Michigan's offensive forecast looked gloomy Oct. 27, when quarterback Denard Robinson aggravated an elbow injury and Russell Bellomy struggled mightily in relief as the Wolverines lost to Nebraska. At that point, Devin Gardner's contributions this season had been as a receiver (16 receptions, four touchdowns). But Gardner returned to the quarterback spot a week after the Nebraska setback, sparked the Wolverines offense and raised hope for the future with his play. Gardner earned Big Ten Offensive Player of the Week honors in two of his first three starts and accounted for at least three touchdowns in all four of his starts to close the regular season. The 6-foot-4, 203-pound Gardner is Michigan's future at quarterback for the next year (maybe two), but he'll face his biggest test yet Tuesday against South Carolina in the Outback Bowl. Led by All-America defensive end Jadeveon Clowney, South Carolina ranks fifth nationally in sacks (3.33 per game) and 12th in both total defense (312.3 ypg) and scoring defense (17.4 ppg).
ESPN.com caught up with Gardner to discuss the bowl game.
What has it been like to go through these last few weeks as the starting quarterback?
Devin Gardner: It's been fun, just being able to prepare as the Michigan quarterback. Protecting the football and playing my best are the two main things I'm working on. Coach [Al] Borges talks about surprises. Don't do anything you haven't done in practice. I need to play within myself and play hard.
You were thrown into the quarterback spot again after Denard went down. How beneficial has the extra time been for you as a quarterback?
DG: It's been really beneficial. I've been able to study a lot of film on South Carolina and study my own game.
What did you learn from watching yourself in those last four games?
DG: A lot of things. Everything isn't perfect, so I have to improve on everything that I do. I have to do everything I can to help the football team win, and don't hinder the football team in any way.
What stands out to you about South Carolina's defense?
DG: They're a typical SEC defense. They're built to stop the run, and they're pretty fast. Michigan State had pretty good speed, and obviously Alabama did, too. They compare to those two defenses. Both of their ends are pretty good: Jadeveon Clowney and 98 [Devin Taylor], they're really long and really tall and really athletic. I like the way their ends play.
Does Clowney remind you of anyone you've seen in the Big Ten or elsewhere?
DG: I can't really say there's anybody who resembles him. He's pretty much his own player. He's really athletic, he's strong, he's a large individual.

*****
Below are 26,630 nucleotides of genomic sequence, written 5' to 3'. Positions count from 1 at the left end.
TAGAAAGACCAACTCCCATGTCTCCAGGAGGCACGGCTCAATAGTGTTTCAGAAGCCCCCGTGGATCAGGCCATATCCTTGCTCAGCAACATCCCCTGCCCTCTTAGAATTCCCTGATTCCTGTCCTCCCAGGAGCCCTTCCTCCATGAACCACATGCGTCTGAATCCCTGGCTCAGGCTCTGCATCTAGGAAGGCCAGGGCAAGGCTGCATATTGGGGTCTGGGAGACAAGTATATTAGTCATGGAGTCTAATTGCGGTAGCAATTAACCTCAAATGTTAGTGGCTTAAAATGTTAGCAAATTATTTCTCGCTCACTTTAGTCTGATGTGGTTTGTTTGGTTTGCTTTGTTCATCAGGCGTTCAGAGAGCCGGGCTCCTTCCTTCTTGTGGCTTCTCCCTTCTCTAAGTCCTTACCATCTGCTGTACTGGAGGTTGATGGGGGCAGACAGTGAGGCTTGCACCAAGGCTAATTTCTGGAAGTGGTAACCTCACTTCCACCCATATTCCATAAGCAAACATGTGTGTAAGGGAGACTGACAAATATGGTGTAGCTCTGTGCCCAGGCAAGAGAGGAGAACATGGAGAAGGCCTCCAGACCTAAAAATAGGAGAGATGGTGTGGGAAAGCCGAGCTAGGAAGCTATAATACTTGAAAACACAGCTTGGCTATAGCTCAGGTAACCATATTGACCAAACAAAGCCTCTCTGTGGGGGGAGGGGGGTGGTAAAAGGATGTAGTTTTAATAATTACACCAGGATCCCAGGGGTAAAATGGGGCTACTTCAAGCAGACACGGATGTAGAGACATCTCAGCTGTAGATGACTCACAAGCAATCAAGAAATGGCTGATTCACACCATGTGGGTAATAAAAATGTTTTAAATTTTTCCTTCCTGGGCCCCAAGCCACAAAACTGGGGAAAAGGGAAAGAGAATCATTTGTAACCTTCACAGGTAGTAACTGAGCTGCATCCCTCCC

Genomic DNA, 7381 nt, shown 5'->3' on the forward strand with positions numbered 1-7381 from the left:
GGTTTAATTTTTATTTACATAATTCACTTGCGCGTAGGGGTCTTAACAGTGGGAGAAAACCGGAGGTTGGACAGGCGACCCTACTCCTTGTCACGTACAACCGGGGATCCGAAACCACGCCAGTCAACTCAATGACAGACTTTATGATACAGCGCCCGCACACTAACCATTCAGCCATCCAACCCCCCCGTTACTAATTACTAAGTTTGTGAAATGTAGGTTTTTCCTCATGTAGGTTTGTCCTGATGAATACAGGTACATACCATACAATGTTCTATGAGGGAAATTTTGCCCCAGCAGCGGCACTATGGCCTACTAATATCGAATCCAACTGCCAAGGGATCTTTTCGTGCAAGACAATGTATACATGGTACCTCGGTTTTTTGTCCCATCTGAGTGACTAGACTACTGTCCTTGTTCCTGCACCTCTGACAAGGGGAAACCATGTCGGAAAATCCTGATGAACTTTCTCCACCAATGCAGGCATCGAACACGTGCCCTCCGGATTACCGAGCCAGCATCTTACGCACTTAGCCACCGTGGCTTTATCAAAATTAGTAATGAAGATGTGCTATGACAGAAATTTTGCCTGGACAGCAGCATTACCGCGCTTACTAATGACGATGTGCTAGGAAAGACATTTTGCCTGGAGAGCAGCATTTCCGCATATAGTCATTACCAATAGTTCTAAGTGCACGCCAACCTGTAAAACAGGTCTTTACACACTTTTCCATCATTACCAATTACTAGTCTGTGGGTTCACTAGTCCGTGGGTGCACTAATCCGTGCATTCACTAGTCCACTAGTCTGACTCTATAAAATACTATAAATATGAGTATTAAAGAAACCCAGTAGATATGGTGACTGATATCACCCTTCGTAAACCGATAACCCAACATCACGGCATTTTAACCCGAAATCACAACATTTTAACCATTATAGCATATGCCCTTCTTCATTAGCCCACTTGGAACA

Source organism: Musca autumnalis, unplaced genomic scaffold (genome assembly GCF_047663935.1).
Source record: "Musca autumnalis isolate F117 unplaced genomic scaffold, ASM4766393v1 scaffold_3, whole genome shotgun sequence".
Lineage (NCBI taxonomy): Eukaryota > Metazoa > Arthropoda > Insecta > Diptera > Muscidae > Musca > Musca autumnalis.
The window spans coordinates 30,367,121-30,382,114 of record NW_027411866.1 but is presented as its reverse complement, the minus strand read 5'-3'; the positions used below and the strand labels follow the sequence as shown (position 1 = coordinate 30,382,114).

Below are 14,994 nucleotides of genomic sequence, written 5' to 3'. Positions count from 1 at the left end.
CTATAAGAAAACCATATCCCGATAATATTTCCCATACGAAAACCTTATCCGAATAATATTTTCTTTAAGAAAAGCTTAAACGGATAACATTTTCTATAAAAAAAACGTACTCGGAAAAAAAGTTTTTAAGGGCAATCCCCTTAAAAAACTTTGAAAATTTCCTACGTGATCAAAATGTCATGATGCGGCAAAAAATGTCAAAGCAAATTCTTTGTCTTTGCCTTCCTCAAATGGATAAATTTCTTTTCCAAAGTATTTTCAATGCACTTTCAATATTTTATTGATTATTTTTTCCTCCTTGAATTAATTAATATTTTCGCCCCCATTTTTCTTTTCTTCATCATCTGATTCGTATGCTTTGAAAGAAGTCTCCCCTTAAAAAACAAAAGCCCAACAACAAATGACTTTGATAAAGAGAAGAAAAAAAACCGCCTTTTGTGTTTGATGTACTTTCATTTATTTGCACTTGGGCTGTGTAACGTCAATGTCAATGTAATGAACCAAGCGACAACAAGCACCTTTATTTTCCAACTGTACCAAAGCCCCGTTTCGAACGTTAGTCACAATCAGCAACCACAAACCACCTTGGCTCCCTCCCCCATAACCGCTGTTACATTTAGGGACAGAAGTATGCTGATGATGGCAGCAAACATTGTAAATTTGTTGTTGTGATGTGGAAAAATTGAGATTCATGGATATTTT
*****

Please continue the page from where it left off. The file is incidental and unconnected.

How can your mobility help you when going against these types of pass-rushers?
DG: Definitely, it allows me to get out of jams that I may get myself in, or that my teammates may get me in. In a football game, you never know what's going to happen, so being athletic, it really helps.
What has it been like working with Denard [Robinson] these past few weeks as both of your roles have changed a little bit?
DG: It's been great. He's been a great support. I just can't wait to see what he does in his last game. With Denard, you never know what's going to happen. There's always something special. I can't wait.
What's the best piece of advice he's given you going into a game like this?
DG: Know that the outside stuff doesn't matter. Focus on your goals.
How do you expect him to perform in this game, his last as a Wolverine?
DG: I have no idea. You can't really predict what's going to happen with an athlete like Denard. I'm going to sit there and watch it, just like you guys.
With some extra time to prepare, how different will your offense be from what we saw in the Ohio State game?
DG: Our offense is going to be the same. Coach Borges isn't going to change for this football game. We'll have the same offense. We're just going to try to do what we do well to be able to play well. All the receivers are catching the ball well and everybody's healthy, so that's a big thing, and the scout team did a really good job preparing us for their defense. Everybody's playing hard.
What would a win mean for your team? I know you guys wanted to win a Big Ten championship this year, but what's the significance of this game?
DG: It'll mean we start off 2013 at 1-0. That's just a springboard to winter workouts and spring ball and summer workouts and next season. I mean, this is a vital part of our success next year, to win this football game.
Alabama was a long time ago, but what can you show as a team about where you've come since that game?
DG: If you're the same in Week 1 as you are in Week 13 or 14, there's a problem. It means we haven't improved. So we're trying to show we've improved and we're ready to play.